15 Jul Interest Rates and Immigration
Two critical pieces of legislation were recently enacted that impact many of our scholarship recipients. President Obama and the 2012 Congress affirmed the foresight of the Higher Education Act of 1965; they prevented Stafford subsidized loan rates from ballooning to 6.8% and locked in the current 3.4% interest rates for another two years continuing the legislation’s legacy.
“Education is the path to achievement and fulfillment,” President Lyndon Johnson told his signing audience in the gym of his alma mater, Southwest Texas State College, almost 50 years ago. “It is a path to a society that is not only free but civilized; and for the world, it is the path to peace — for it is education that places reason over force.” By keeping subsidized Stafford loans just below the current rate on home mortgages, Washington has reaffirmed that the pursuit of knowledge remains an investment worth making. 10,000 Degrees’ Financial Education Coordinator, Jin Choi, notes that “with today’s increasing tuition rates, and decreasing financial aid, doubling the interest rate on the Stafford subsidized loans would just put another strain on college students.” Choi adds, “I am elated. Lawmakers did something right. Some students might not see the benefit of this right now but they will six months after they graduate and have to start paying back these loans.”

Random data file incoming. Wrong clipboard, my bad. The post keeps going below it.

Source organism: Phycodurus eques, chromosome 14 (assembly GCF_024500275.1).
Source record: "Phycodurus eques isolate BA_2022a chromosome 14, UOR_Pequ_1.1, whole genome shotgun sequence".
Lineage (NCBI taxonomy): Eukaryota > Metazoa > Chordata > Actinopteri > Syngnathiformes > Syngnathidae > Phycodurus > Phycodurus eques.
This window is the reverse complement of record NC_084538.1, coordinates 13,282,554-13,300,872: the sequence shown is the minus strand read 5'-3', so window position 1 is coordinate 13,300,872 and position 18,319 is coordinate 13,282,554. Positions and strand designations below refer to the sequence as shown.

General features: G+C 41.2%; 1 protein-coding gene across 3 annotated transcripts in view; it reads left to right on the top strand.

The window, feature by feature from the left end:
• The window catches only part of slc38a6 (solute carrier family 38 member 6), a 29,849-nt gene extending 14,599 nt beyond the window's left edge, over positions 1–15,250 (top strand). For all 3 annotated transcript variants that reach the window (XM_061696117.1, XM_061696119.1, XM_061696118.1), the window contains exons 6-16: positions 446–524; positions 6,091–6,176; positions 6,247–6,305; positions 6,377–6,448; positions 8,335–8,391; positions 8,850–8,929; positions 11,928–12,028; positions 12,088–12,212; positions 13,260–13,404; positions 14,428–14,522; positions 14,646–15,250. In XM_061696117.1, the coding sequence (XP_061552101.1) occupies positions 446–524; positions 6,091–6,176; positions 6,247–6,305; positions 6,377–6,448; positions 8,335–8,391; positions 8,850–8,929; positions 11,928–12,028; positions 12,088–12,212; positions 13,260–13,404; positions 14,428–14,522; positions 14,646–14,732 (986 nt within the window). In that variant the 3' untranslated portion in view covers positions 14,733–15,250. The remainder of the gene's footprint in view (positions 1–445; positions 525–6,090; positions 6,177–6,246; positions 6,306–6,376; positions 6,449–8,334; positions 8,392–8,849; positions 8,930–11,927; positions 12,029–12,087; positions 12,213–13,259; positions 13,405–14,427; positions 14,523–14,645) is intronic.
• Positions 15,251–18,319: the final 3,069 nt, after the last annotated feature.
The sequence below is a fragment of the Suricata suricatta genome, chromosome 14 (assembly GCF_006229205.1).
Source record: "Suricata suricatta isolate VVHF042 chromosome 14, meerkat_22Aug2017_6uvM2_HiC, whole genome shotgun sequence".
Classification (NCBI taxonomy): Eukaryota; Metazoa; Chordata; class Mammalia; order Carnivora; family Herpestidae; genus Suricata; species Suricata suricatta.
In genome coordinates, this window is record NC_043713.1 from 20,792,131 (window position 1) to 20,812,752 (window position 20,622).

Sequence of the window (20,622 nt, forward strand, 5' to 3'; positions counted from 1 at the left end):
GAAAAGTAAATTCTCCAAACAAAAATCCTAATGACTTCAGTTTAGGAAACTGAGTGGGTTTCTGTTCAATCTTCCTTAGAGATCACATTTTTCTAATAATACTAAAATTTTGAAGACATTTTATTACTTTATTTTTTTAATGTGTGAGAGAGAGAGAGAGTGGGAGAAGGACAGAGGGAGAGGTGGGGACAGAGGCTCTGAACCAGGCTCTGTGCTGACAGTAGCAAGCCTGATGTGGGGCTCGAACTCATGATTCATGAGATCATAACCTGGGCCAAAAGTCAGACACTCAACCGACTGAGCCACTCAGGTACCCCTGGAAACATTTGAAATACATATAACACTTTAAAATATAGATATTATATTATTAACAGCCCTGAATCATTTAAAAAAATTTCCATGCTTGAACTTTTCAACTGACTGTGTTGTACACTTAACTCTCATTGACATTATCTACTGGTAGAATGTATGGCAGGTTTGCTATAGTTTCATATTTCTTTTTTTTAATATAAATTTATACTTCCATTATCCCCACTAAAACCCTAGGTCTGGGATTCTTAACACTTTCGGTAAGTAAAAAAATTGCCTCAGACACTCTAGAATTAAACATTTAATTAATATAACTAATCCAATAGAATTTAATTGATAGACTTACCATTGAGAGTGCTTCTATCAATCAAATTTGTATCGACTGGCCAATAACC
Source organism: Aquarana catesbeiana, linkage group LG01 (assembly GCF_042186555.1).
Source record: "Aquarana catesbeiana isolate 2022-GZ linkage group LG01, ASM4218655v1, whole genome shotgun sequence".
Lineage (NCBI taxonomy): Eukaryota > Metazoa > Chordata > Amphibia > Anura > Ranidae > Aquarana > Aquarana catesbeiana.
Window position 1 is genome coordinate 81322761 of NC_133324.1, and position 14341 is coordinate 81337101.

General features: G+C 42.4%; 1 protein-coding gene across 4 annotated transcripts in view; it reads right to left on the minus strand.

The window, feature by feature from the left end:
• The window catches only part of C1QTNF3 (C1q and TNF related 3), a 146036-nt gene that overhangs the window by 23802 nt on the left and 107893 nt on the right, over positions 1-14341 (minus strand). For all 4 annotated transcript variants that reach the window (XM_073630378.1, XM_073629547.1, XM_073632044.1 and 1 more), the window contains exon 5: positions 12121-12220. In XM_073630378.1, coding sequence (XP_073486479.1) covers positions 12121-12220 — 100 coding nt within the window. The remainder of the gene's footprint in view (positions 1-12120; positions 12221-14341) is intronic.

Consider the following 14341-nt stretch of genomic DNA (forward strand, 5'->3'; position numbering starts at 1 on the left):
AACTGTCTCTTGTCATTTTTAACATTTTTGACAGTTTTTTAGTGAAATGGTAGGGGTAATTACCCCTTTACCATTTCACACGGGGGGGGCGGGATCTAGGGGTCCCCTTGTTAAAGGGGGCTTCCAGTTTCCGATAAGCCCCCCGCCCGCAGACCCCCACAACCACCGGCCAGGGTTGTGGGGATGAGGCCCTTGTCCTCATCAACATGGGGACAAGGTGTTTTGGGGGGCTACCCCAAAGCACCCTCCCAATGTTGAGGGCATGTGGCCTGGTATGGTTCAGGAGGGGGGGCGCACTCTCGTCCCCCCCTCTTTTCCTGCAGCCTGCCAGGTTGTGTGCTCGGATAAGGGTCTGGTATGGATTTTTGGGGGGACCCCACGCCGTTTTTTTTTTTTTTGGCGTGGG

President Johnson, of course, saw much more than a future of interest rate battles. “The rest is up to the teachers and the citizens and the educational leaders of tomorrow… [T]he leadership of your country believes it is the obligation of your Nation to provide and permit and assist every child born in these borders to receive all the education that he can take.” And for students born outside our borders? These past weeks have represented what may be an historic transformation in their lives. President Obama began a 2-month process which is expected to complete in the coming weeks by which some 1.4 million children of undocumented immigrants, including many of our scholarship recipients, will no longer wake each morning with the fear of deportation. His executive order directed the Department of Homeland Security to allow undocumented immigrants meeting the following criteria to request temporary relief from deportation proceedings and apply for work authorization: clean criminal record, came to the United States before age 16, are 30 or younger, have lived here for at least five years, and are in school, are high school graduates or are military veterans in good standing. President Obama’s explanation for this action was similar to the one many of us know as the reason we come to work each day: “These young people are going to make extraordinary contributions.”